might not recognise it, but your buyer might know that it's a rare
(easily lost) accessory to another tool.
Edges and working surfaces are crucial, and are worth photographing in
detail. It's not usually that important if edges are damaged or worn,
for after all, these were working tools and designed to be
re-sharpened. It's worth noting the amount of metal left for
re-shapening, especially for plane irons (blades). Important working
surfaces often include flat uninteresting parts like the sole of a
plane. If it's boringly pristine, then give us a photo of it - that's
a good selling point and should improve the price.
For moulding planes especially, make sure you photograph them cleanly
and end-on, so as to show the shape of the moulding. Indicate their
sizes too, either by measuring or by photographing alongside a
commonplace scale item. A soft drinks can or CD in a case is one of
the world's most standardised items. You can use dollar bills too,
but don't expect American buyers to know how big a pound or euro note
Owner's stamps are generally uninteresting and worthless. Maker's
stamps can be crucial to a valuation. Even mundane things like patent
dates, the shape of a handle, or how a maker's logo is framed can be
crucial dating features:
Best place to trade low and mid-range old tools is often eBay,
particularly US eBay. It's a good low-margin market to shift the
bulk, and the number of buyers means that items are rarely undersold.
It's even a good market for disposing of high-end collectible tools,
so long as you place a sensible reserve in case you don't get a good
Tool markets are a minefield. You're going to be haggling with experts
who know exactly what things are worth, far better than you do. You
might sell, bu tbe prepared beforehand with a good idea of what you're
Selling at flea markets and garage sales is either a thankless task
for shifting rubbish, or a time to be scammed for letting your prizes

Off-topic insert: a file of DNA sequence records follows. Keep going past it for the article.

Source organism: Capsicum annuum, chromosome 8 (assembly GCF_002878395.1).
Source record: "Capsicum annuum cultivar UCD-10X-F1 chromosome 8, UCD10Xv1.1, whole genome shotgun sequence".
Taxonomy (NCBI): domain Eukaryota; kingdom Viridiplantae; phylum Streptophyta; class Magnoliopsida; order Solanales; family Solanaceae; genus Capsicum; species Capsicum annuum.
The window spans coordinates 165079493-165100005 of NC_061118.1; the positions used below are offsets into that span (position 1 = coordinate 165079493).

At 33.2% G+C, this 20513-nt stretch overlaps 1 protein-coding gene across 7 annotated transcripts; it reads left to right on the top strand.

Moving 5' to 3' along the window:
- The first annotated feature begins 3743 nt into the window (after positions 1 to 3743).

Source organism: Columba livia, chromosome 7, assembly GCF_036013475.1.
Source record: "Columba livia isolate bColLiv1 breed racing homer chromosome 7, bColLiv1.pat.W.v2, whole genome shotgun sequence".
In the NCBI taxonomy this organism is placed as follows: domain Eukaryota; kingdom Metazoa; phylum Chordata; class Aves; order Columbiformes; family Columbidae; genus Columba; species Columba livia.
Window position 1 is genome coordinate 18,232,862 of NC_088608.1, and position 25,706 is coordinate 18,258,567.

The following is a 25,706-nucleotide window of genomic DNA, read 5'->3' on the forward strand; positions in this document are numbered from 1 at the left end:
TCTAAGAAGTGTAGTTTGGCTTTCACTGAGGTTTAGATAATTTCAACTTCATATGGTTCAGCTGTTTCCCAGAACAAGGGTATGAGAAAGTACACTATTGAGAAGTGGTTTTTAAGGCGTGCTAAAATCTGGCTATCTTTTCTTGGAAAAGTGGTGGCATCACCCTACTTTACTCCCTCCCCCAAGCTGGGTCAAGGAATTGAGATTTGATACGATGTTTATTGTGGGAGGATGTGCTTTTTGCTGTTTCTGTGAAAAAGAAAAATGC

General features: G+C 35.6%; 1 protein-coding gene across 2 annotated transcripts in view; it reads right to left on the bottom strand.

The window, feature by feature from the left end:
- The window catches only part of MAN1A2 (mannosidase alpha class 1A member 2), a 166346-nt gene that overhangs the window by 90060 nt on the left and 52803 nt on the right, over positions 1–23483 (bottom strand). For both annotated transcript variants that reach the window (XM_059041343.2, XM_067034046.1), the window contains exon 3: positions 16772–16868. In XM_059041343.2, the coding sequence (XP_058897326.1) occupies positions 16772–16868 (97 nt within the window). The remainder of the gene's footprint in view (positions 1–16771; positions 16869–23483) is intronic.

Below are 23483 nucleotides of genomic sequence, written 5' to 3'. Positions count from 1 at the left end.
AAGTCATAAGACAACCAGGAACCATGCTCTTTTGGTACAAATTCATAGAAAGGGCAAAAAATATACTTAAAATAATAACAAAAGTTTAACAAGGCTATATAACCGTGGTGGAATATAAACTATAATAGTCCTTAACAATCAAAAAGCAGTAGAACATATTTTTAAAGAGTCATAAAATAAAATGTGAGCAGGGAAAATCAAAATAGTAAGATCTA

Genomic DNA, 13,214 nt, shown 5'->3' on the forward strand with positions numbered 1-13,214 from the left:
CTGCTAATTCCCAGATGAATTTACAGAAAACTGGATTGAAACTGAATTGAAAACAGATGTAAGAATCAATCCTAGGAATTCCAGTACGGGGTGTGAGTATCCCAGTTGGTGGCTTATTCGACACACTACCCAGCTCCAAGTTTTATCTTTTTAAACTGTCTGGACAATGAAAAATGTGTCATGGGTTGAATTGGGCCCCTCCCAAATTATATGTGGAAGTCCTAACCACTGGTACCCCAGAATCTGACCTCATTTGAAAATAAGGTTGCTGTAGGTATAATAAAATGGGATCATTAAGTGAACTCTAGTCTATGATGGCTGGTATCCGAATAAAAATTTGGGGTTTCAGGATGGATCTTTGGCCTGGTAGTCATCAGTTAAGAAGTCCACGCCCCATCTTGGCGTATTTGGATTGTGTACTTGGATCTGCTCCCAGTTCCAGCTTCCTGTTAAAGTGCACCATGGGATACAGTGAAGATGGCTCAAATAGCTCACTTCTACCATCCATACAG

away for a dollar. They're a buyer's market for tools, not a
Don't attempt any restoration. Never attempt to sharpen anything.
You can do huge damage unless you're skilled, and the value of an
unrestored rarity is little different from a good condition example.
The attributes that boost the price of a good collectible plane aren't
generally hidden by it being in poor or unrestored condition. For the
"user" market, most collectors would rather restore their own anyway,
especially for sharpening.
Die Gotterspammerung - Junkmail of the Gods
Go for it. I got the Veritas last week, and immediately used it on some QS
sycamore (American type) and red oak.
Out of the box it works better than some planes that are tuned.
"Criticism may not be agreeable, but it is necessary. It fulfils the same
function as pain in the human body. It calls attention to an unhealthy state of
things." Sir Winston Churchill
Dang Andy, that's a heck of a post!
The only other thought that I can add is I do believe for a user that
sharpening it to a scary sharp edge and honed back can increase the value.
There are numerous people who like the thought of using a plane, but don't
have one, etc that would appreciate not having to figure out how to sharpen
it. It's surprising the number of weekend warriors that are wanna be master
craftsman. Plus that "count your nose hair" shininess looks cool.
Oh yeah, one more thought. You can buy Japanning paint and repaint it.
I've never used it, but there was a thread on it last week with a link to a
company in NY(?) where you can buy the paint. DON'T do this on a collector,
but maybe on a user it would make the plane look more usable to a layman.
My opinion, there are two ways to make money buying & reselling planes. One
is to get a great bargain when buying and then resell at the true value.
The other is to buy at it's true value, then add value and resell. For a
collector plane you can't add value. For a user plane there isn't much you
can do except make it more usable (sharpen the plane, general cleaning).
But basically do what Andy said.
Larry C in Auburn, WA
"Andy Dingley" < email@example.com> wrote in message
On Tue, 11 Nov 2003 14:33:43 GMT, "Larry C in Auburn, WA"
I cheated - 2/3rd of that is a re-post of something I wrote months
back. I'm just fed up of looking for moulding planes on eBay where
the seller didn't think to take a photo from the end so you could see
what profile they cut !
Sat here and wasted good shed time for most of the morning, waiting
for the damned phone to ring. Might as well type while I'm waiting.
Die Gotterspammerung - Junkmail of the Gods
What an excellent, comprehensive response! Covers just about everything, and I
wouldn't disagree with a thing (and yes, I really am a woodworker!) Okay, maybe
one thing- I like my 112. A Hock blade made a great improvement (kept the old
one- a 'Sweetheart'- of course) but maybe I just got lucky. Please, take the
advice on (not) restoring seriously!